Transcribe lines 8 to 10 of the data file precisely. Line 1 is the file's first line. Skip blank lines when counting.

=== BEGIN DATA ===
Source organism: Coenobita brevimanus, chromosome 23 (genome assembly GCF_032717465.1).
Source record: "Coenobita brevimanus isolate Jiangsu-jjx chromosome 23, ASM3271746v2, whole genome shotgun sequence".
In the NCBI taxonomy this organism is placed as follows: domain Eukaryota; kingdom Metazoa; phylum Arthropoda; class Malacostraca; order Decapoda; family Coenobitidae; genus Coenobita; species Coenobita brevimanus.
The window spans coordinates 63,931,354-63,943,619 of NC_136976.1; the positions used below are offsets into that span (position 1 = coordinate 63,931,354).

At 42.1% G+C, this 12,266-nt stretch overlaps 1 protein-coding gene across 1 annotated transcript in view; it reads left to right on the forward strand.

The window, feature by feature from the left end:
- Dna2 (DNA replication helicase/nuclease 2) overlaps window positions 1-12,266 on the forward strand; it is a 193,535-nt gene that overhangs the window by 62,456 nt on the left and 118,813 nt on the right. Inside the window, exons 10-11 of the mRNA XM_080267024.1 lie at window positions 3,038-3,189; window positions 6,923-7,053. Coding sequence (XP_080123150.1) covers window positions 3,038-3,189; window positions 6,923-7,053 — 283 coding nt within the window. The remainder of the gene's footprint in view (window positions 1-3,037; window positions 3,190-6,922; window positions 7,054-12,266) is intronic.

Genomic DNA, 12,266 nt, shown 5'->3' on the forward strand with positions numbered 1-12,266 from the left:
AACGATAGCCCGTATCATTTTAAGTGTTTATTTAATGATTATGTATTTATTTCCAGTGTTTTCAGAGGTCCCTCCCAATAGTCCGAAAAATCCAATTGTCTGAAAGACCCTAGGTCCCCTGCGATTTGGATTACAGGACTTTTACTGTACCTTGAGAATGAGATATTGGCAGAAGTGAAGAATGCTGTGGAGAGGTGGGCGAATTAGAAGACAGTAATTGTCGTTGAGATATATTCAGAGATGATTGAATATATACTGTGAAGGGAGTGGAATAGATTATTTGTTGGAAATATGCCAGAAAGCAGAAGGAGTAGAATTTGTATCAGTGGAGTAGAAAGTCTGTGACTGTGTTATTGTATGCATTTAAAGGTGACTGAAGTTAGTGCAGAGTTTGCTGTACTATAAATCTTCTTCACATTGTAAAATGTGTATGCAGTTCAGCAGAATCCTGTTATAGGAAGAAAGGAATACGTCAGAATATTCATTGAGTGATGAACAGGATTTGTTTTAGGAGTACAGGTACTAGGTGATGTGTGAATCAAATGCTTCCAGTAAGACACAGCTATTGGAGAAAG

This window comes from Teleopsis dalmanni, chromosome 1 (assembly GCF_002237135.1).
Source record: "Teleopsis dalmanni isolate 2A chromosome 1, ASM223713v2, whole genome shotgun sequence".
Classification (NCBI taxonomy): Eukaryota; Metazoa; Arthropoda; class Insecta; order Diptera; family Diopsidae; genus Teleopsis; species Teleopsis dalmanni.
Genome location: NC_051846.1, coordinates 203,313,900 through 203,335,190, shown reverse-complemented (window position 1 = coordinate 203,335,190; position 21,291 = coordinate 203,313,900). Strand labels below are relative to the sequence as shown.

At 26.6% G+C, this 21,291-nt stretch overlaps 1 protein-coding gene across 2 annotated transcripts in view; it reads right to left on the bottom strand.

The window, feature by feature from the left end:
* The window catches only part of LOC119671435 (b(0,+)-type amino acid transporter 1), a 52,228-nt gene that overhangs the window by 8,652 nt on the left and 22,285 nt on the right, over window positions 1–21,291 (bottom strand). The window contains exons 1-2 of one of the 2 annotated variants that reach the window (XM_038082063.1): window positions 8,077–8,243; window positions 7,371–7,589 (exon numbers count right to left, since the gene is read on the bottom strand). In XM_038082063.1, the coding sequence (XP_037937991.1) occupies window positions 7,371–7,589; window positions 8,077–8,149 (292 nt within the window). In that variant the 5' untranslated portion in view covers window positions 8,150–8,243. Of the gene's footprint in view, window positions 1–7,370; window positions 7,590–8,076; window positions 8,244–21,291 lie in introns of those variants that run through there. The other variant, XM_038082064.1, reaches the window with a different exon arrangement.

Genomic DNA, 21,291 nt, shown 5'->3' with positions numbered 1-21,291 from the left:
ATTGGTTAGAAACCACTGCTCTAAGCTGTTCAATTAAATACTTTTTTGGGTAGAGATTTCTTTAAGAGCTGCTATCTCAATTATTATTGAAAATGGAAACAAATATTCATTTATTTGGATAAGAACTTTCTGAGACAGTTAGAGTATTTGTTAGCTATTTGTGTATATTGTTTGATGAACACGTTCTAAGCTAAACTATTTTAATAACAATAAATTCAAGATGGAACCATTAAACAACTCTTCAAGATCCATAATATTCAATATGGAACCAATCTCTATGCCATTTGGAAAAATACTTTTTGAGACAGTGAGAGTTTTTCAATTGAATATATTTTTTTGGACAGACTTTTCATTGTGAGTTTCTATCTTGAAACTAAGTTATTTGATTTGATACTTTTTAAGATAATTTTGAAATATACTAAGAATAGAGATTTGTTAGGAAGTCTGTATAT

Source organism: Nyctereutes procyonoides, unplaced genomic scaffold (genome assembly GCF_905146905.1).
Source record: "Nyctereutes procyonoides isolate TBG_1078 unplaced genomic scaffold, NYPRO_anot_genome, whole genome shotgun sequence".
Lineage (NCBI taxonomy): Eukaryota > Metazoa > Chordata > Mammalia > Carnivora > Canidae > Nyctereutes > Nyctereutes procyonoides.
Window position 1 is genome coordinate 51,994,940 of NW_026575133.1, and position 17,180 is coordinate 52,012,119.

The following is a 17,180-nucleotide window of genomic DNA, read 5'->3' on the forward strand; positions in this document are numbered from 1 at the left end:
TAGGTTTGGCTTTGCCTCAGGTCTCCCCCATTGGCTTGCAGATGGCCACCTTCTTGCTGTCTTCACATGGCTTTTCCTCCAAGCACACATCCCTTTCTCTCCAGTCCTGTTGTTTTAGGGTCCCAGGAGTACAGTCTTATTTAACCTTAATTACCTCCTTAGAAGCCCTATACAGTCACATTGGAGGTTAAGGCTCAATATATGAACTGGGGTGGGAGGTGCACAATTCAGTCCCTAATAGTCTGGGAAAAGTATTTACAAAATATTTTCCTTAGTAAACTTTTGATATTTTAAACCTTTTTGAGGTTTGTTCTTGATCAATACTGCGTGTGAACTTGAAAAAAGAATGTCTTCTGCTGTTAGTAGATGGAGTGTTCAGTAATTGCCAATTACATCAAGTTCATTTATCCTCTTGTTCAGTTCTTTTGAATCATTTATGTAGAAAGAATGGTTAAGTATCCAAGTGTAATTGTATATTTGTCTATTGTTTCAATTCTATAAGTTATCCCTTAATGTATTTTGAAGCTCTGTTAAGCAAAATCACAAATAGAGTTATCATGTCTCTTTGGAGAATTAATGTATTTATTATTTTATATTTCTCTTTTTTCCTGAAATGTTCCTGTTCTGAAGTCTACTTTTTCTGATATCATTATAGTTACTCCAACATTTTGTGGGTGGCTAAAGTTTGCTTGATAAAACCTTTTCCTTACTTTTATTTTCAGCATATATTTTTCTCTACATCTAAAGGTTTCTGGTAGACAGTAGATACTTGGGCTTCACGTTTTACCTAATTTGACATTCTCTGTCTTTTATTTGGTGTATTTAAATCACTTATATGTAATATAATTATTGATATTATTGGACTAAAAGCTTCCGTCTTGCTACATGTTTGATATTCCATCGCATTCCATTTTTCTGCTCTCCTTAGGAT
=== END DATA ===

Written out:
Genomic DNA, 12,266 nt, shown 5'->3' on the forward strand with positions numbered 1-12,266 from the left:
AACGATAGCCCGTATCATTTTAAGTGTTTATTTAATGATTATGTATTTATTTCCAGTGTTTTCAGAGGTCCCTCCCAATAGTCCGAAAAATCCAATTGTCTGAAAGACCCTAGGTCCCCTGCGATTTGGATTACAGGACTTTTACTGTACCTTGAGAATGAGATATTGGCAGAAGTGAAGAATGCTGTGGAGAGGTGGGCGAATTAGAAGACAGTAATTGTCGTTGAGATATATTCAGAGATGATTGAATATATACTGTGAAGGGAGTGGAATAGATTATTTGTTGGAAATATGCCAGAAAGCAGAAGGAGTAGAATTTGTATCAGTGGAGTAGAAAGTCTGTGACTGTGTTATTGTATGCATTTAAAGGTGACTGAAGTTAGTGCAGAGTTTGCTGTACTATAAATCTTCTTCACATTGTAAAATGTGTATGCAGTTCAGCAGAATCCTGTTATAGGAAGAAAGGAATACGTCAGAATATTCATTGAGTGATGAACAGGATTTGTTTTAGGAGTACAGGTACTAGGTGATGTGTGAATCAAATGCTTCCAGTAAGACACAGCTATTGGAGAAAG

This window comes from Teleopsis dalmanni, chromosome 1 (assembly GCF_002237135.1).